tkehler May 17, 2011 at 9:41 pm

Ray: I’m sure you are right, in all respects but one: influence. Tyler’s version influenced YOU. Can that be said of your version, namely that it was so far-reaching as to influence you too? I think not…

Beefcake the Mighty May 17, 2011 at 10:31 pm

I wouldn’t give Tyler the sweat off my balls if he was dying of thirst, so I’m sure as hell not going to fork out any cabbage for his sorry-ass book, in either electronic or physical format.

zbicyclist May 18, 2011 at 12:39 am

Will wait for clay tablet version.

john b May 18, 2011 at 7:05 am

@Tom Davies

PDFs are not an electronic book format. They are for the electronic representation of paper books. They are non-reflowable–an 8.5 x 11 PDF cannot be displayed on a small screen, for instance, the way an ePub can.

Tom Davies May 18, 2011 at 8:56 am

@John — true, hulu, for example, supports both physical print on demand and ePub.

john b. May 18, 2011 at 10:25 am

I believe that ePub can support multiple representations of text. So you can have the reflowable text bundled along with a PDF (or PDF-like) pages that display when the screen is the right resolution. This could be useful for people who complain about reflowing (e.g. poets who care about where line breaks happen) and it means that we should have one format for this, another format for that. ePub is probably the right format even for heavily-graphical works. An “ebook done right” can also embed its own fonts, so you don’t have to have some boring uniformity between books.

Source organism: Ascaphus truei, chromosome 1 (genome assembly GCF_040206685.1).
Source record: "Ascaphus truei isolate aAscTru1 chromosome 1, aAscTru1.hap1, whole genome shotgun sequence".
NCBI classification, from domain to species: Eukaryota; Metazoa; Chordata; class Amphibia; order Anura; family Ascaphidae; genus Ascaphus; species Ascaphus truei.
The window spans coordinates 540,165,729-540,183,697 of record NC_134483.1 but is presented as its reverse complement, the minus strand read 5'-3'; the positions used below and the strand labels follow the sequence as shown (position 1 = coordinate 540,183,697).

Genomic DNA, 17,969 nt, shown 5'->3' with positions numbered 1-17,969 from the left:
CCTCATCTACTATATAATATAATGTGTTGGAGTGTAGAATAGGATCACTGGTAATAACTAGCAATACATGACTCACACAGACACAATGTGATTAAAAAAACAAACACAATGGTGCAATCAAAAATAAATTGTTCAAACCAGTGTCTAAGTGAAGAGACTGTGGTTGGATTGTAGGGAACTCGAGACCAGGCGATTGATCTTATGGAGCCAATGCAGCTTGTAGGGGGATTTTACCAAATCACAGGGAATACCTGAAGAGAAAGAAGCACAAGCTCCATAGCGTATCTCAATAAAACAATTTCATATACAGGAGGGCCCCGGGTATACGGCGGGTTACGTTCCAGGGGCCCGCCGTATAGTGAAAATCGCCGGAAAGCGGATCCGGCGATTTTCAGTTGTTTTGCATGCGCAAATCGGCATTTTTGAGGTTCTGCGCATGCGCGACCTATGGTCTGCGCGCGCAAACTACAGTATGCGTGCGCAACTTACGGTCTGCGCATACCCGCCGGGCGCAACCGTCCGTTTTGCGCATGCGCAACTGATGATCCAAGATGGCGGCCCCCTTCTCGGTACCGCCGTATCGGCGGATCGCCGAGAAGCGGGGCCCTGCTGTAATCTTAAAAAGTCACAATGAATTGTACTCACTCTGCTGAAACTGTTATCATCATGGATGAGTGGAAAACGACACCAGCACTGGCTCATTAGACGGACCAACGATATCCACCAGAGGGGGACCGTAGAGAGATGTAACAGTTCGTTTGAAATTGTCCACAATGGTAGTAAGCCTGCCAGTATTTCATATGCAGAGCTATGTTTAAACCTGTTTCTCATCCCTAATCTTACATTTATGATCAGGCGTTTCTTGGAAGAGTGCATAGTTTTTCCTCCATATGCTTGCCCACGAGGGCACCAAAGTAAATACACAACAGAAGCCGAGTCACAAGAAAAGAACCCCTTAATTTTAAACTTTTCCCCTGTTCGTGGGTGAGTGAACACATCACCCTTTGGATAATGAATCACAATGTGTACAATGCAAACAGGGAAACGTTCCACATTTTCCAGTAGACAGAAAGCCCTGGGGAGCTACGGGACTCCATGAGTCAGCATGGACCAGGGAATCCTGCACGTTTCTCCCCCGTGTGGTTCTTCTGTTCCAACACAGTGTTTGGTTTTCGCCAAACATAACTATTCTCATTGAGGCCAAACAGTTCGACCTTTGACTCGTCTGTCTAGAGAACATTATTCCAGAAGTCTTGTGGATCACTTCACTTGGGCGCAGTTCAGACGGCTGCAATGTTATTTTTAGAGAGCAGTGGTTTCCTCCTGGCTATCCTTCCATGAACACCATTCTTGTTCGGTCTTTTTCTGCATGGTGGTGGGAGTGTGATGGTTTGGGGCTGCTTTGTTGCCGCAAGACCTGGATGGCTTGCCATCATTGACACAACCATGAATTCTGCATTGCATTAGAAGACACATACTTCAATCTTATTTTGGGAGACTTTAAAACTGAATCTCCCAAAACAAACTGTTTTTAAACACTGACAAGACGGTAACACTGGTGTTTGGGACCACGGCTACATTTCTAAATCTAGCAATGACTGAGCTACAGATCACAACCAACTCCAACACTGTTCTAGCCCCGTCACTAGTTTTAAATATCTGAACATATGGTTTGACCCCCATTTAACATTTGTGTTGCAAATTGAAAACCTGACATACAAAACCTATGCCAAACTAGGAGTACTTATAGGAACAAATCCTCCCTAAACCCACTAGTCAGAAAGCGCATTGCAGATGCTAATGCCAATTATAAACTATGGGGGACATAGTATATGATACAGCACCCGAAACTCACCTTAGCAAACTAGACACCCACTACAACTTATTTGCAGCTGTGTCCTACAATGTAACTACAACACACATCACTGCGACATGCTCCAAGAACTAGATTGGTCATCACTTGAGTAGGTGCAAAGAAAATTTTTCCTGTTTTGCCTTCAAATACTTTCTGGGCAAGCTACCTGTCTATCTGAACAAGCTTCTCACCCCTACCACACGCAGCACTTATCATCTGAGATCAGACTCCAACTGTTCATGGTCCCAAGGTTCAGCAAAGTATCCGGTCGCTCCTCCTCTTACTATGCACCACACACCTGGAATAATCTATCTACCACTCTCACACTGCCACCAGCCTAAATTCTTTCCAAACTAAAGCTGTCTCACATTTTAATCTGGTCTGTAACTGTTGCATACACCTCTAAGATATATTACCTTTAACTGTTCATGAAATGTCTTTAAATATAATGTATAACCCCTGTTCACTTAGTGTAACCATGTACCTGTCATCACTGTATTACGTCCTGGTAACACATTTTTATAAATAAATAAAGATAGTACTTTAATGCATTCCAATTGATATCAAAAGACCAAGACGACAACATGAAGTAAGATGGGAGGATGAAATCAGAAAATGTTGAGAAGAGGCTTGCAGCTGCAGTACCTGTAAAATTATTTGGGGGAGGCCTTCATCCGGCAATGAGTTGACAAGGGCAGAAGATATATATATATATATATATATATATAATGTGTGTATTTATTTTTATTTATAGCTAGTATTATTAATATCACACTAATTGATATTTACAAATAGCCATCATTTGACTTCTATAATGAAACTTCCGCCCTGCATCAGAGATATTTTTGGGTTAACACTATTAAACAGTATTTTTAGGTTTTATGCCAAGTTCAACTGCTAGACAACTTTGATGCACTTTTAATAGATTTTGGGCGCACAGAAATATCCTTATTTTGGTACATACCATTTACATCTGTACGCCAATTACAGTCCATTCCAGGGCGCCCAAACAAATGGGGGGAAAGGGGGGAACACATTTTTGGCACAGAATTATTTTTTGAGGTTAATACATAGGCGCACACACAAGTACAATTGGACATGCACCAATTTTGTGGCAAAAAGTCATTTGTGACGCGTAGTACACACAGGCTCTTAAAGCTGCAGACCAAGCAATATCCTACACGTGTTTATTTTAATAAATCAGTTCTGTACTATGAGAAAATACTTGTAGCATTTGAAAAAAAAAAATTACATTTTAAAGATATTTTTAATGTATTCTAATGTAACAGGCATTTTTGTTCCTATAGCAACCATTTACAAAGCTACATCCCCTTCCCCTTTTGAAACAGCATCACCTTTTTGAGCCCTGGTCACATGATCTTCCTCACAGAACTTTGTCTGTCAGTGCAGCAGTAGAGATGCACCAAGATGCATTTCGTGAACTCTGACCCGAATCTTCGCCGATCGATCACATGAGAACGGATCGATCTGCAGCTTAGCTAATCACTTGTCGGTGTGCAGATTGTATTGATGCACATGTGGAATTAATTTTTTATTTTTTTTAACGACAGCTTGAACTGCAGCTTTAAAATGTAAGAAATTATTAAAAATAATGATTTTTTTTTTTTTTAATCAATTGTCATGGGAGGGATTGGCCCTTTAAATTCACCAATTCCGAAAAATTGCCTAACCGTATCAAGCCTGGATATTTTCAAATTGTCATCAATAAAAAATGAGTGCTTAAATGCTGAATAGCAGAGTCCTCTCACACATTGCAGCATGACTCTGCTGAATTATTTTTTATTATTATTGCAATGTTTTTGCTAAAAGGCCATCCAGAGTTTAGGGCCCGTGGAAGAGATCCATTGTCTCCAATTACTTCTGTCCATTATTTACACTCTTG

(Of course, having a baked layout can still be challenging because the relevant metric for computers is resolution and not screen size. We’ve lived with this on regular computers for a while, but you’ll notice that on its touch devices, Apple either doubles the display (so that preexisting bitmaps can simply be squared) or leaves it the same so that the actual physical size of interface elements remains the same. Without being size-aware as well as resolution aware you could end up with teeny tiny text on a small, high-res screen. )

Tom Davies May 18, 2011 at 6:34 pm

Aargh — ‘hulu’ above should be ‘lulu’! Completely different.

Ray Ban Eyeglasses June 9, 2011 at 3:59 am

This shows which they last very much lengthier and thus saving you income which could otherwise are actually utilized to purchase new ones.ghhh